By Kevin Lim and Masayuki Kitano
SINGAPORE Dec 10 An ambitious trade pact
between a dozen countries around the Pacific Rim will not be
finalised this year as hoped, with no agreement on thorny
issues like intellectual property, agricultural tariffs and
The U.S.-backed deal, which Washington wanted to conclude
this year, aims to establish a free-trade bloc stretching from
Vietnam to Chile and Japan, encompassing about 800 million
people and almost 40 percent of the global economy. But
differences over farm tariffs between the United States and
Japan proved to be one of the major roadblocks.
"None of us have agreed on anything," Tim Groser, New
Zealand's trade minister, told a news conference in Singapore on
Tuesday at the end of a four-day meeting of the Trans-Pacific
However, he added: "The outline of a genuine 21st century
agreement is coming into view and, as is always the case in
life, the toughest political decisions will be taken at the
The ministers said they had found possible areas where they
might agree, known as "landing zones" but need to continue
discussions and will meet again next month.
More far-reaching than other deals, the TPP pact is aimed at
going beyond tariffs on physical trade and it will try to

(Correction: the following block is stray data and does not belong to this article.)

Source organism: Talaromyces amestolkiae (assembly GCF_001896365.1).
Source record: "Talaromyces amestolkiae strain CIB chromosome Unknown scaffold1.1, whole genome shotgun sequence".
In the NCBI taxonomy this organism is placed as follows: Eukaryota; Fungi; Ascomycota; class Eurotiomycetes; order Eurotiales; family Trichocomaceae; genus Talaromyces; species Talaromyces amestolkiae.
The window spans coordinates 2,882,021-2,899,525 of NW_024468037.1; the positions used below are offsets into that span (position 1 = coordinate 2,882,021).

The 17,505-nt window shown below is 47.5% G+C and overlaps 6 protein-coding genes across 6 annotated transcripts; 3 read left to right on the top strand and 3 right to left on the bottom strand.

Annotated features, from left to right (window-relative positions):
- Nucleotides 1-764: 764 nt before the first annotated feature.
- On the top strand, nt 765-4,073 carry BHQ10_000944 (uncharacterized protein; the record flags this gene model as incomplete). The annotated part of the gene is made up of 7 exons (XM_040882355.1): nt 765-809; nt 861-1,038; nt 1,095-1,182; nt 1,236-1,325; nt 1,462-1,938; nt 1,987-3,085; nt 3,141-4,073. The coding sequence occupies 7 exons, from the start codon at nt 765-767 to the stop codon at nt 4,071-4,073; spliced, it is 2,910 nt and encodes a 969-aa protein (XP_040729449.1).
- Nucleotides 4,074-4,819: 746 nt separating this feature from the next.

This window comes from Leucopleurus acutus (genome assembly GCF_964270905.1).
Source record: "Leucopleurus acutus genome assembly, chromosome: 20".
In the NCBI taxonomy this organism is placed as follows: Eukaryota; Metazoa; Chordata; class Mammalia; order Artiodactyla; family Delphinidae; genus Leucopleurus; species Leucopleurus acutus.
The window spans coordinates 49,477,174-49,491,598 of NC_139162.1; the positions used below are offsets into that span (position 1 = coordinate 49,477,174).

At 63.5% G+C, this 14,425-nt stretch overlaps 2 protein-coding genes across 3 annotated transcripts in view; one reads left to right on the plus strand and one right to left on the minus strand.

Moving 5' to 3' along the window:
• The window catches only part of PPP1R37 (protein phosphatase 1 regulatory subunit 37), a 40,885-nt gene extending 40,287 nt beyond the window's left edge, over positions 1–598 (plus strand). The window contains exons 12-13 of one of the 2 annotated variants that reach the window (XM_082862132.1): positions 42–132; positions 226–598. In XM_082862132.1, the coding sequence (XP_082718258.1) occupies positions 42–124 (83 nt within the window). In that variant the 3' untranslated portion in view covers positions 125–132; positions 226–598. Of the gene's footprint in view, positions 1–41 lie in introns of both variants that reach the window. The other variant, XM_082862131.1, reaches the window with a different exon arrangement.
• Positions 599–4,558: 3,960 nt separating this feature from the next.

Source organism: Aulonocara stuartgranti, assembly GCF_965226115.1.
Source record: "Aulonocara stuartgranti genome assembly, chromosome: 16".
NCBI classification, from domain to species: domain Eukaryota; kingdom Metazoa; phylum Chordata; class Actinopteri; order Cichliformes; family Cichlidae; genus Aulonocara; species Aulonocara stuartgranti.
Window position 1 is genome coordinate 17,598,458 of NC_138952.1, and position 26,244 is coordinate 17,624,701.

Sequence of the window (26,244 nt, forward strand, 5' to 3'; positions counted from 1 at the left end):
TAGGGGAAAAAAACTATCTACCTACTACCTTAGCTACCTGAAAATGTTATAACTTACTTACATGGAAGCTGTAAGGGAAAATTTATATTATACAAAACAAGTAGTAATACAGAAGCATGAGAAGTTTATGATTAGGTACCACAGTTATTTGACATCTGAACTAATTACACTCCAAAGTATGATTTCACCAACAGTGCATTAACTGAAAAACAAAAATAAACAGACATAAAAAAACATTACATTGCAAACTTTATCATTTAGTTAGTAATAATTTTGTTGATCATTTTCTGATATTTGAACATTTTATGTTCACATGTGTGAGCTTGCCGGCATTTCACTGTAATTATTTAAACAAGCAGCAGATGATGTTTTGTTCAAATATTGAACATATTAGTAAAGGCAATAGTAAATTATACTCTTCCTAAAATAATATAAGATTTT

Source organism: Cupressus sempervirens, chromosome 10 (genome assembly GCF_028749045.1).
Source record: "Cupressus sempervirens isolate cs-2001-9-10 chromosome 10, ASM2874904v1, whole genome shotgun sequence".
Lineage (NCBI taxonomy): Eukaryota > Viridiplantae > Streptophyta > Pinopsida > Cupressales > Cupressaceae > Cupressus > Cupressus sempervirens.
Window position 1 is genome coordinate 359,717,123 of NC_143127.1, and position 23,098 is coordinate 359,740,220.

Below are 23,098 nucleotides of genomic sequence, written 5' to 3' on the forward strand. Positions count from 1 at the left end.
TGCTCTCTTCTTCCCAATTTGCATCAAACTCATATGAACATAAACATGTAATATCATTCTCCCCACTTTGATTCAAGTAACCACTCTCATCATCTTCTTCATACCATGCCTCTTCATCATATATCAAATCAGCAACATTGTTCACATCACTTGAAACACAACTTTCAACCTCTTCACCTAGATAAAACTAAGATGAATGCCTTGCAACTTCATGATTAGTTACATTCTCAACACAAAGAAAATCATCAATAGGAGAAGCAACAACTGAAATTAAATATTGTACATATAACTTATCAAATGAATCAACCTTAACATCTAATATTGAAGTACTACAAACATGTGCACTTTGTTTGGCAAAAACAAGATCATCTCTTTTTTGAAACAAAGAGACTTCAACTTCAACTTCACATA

regulate sensitive areas such as government procurement and give
companies more rights to sue.
One problem area is the United States and Japan's
disagreement over Japan's long-stated aims to exempt five
sensitive farm products - rice, wheat, beef and pork, dairy
products and sugar - from the scrapping of tariffs.
The two countries held bilateral talks during the Singapore
meeting to try to discuss the issue but have not yet come to any
"Resolving the U.S.-Japan market access questions will be
critical to the success of TPP," said U.S. trade representative
Michael Froman in a news conference on the sidelines of the
Yasutoshi Nishimura, a senior vice-minister for Japan's
Cabinet Office, said Japan was still committed to reaching an
"We are now moving toward that goal while conducting
coordination, including on various domestic issues. We are
deepening discussions," he said.
The TPP negotiations, which have run for three years, have
been mired in controversy over a lack of transparency, and
slowed by the conflicting interests of the negotiating
countries, U.S. lawmakers and advocacy groups.
No full draft text of the text has been released and few
media briefings by the governments involved have been held to
explain what's left on the table.
The intellectual property chapter has also sparked
disagreement, particularly in relation to increased protection
for pharmaceutical patents due to concerns it could limit access
to affordable drugs in developing countries.
Australia and New Zealand dismissed earlier media reports
that they had given away significant amounts of ground over the
"Our position remains clear, not to agree on a TPP outcome
that undermines our pharmaceutical benefit scheme," said
Australian trade minister Andrew Robb.
"Within that construct, I think we've been very constructive
in terms of the discussions that we've had today," he added.
The full list of those already in the talks is the United
States, Canada, Japan, Australia, New Zealand, Singapore,
Malaysia, Brunei, Vietnam, Chile, Mexico and Peru.